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    Lycopene

    Uses

    Lycopene, found primarily in tomatoes, is a member of the carotenoid family-which includes beta-carotene and similar compounds found naturally in food-and has potent antioxidant capabilities.

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    3 Stars Reliable and relatively consistent scientific data showing a substantial health benefit.

    2 Stars Contradictory, insufficient, or preliminary studies suggesting a health benefit or minimal health benefit.

    1 Star For an herb, supported by traditional use but minimal or no scientific evidence. For a supplement, little scientific support.

    This supplement has been used in connection with the following health conditions:

    Used for Why
    2 Stars
    Asthma
    30 mg daily
    Lycopene, an antioxidant found in tomatoes, helps reduce exercise-related asthma attacks.

    Lycopene, an antioxidant related to beta-carotene and found in tomatoes, helps reduce the symptoms of asthma caused by exercising. In one double-blind trial, over half of people with exercise-induced asthma had significantly fewer asthma symptoms after taking capsules containing 30 mg of lycopene per day for one week compared to when they took a placebo.

    2 Stars
    Sunburn
    Take 6 mg daily from a tomato extract during periods of high sun exposure
    Studies have shown lycopene to be helpful in protecting the skin from sunburn.

    Antioxidants may protect the skin from sunburn due to free radical -producing ultraviolet rays. Combinations of 1,000 to 2,000 IU per day of vitamin E and 2,000 to 3,000 mg per day of vitamin C , but neither given alone, have a significant protective effect against ultraviolet rays, according to double-blind studies.

    Oral synthetic beta-carotene alone was not found to provide effective protection when given in amounts of 15 mg per day or for only a few weeks' time in larger amounts of 60 to 90 mg per day, but it has been effective either in very large (180 mg per day) amounts or in smaller amounts (30 mg per day) in combination with topical sunscreen.

    Natural sources of beta-carotene or other carotenoids have been more consistently shown to protect against sunburn. One controlled study found that taking a supplement of natural carotenoids (almost all of which was beta-carotene) in daily amounts of 30 mg, 60 mg, and 90 mg gave progressively more protection against ultraviolet rays. In another controlled study, either 24 mg per day of natural beta-carotene or 24 mg per day of a carotenoid combination of equal amounts beta-carotene, lutein , and lycopene helped protect skin from ultraviolet rays. A preliminary study compared synthetic lycopene (10.1 mg per day), a natural tomato extract containing 9.8 mg of lycopene per day plus additional amounts of other carotenoids, and a solubilized tomato drink (designed to increase lycopene absorption) containing 8.2 mg of lycopene plus additional amounts of other carotenoids. After 12 weeks, only the two tomato-based products were shown to give significant protection against burning by ultraviolet light.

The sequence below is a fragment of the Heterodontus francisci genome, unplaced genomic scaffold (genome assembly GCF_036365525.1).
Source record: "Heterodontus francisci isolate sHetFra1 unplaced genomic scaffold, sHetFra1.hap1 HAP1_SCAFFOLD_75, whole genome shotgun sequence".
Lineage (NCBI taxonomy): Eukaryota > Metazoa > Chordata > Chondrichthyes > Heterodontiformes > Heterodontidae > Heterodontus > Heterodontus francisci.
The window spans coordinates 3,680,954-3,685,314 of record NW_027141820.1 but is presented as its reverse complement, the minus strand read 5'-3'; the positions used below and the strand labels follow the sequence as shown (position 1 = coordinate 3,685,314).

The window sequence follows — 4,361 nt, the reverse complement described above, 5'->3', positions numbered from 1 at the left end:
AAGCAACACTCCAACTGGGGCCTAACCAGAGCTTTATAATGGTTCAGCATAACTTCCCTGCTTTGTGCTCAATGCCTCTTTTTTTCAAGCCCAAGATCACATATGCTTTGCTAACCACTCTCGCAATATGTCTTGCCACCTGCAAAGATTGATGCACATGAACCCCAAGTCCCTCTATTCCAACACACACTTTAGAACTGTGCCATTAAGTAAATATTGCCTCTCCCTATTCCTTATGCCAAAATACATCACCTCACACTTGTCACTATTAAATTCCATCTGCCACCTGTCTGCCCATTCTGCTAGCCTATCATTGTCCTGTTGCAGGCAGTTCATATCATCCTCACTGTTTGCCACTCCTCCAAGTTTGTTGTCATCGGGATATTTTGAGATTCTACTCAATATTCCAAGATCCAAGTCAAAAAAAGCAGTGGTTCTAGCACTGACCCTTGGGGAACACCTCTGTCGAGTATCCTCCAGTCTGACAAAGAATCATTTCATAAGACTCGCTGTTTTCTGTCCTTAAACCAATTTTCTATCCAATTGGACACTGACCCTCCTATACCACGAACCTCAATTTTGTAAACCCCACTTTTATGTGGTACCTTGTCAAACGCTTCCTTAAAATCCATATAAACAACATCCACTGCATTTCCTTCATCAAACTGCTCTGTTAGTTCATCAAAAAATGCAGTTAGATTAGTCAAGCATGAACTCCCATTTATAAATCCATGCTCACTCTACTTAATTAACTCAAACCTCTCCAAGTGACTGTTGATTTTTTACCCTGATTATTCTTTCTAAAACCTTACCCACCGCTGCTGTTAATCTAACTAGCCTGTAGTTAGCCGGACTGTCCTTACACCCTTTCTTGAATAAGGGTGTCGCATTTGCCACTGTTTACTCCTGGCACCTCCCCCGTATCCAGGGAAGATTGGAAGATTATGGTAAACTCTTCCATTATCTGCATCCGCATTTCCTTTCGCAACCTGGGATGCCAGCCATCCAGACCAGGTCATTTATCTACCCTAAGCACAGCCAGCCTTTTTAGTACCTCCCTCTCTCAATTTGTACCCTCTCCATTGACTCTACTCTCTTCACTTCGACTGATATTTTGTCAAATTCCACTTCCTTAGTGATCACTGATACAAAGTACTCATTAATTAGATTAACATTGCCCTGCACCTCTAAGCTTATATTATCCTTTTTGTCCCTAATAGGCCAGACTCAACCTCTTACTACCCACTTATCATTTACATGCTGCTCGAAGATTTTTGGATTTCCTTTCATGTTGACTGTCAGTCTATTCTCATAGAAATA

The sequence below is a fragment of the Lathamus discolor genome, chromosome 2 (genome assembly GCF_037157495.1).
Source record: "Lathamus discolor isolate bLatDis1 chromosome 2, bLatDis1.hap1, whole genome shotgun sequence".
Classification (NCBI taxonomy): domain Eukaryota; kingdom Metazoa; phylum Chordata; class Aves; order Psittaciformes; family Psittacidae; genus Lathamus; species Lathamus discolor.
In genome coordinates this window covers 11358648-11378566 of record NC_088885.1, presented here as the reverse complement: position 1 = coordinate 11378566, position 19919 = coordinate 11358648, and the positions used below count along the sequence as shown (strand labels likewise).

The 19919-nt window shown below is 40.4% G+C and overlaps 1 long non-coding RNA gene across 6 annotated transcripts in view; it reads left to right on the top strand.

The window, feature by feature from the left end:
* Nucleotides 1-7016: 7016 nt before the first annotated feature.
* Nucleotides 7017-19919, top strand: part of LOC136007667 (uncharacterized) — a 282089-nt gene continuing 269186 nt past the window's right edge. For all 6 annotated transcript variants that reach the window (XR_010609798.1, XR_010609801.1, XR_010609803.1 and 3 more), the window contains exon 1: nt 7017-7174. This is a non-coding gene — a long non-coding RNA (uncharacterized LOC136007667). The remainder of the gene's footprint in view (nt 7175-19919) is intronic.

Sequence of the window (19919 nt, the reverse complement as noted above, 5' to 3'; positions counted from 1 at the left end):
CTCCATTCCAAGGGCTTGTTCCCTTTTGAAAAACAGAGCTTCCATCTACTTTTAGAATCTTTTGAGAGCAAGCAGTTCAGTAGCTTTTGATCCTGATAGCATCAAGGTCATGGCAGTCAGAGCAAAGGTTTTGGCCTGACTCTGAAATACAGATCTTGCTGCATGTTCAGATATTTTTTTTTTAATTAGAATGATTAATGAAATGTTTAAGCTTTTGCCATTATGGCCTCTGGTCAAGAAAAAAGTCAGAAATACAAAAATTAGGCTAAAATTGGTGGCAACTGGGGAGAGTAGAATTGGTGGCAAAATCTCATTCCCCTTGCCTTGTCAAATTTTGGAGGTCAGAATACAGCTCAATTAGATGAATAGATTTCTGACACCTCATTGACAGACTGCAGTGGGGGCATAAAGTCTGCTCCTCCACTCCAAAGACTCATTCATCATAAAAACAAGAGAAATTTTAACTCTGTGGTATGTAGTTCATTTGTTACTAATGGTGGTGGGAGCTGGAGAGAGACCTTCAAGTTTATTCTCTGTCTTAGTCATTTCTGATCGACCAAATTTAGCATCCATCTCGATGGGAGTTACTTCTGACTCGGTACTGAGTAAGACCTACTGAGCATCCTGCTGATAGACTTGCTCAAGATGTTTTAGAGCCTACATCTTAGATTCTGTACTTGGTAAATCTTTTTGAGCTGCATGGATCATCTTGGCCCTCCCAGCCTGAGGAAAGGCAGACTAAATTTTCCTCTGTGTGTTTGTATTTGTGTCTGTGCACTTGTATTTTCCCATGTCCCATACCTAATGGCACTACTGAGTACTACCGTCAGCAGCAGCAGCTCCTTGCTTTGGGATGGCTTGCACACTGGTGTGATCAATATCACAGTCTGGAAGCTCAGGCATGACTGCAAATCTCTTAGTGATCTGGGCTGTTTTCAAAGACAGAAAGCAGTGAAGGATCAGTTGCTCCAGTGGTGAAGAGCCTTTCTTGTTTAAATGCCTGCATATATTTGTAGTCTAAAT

It should be noted that while oral protection from sunburn has been demonstrated with several types of antioxidants , the degree of protection (typically less than an SPF of 2) is much less than that provided by currently available topical sunscreens. On the other hand, these modest effects will provide some added protection to skin areas where sunscreen is also used and will give a small amount of protection to sun-exposed areas where sunscreen is not applied. However, oral protection from sunburn is not instantaneous; maximum effects are not reached until these antioxidants have been used for about eight to ten weeks.

    1 Star
    Atherosclerosis
    Refer to label instructions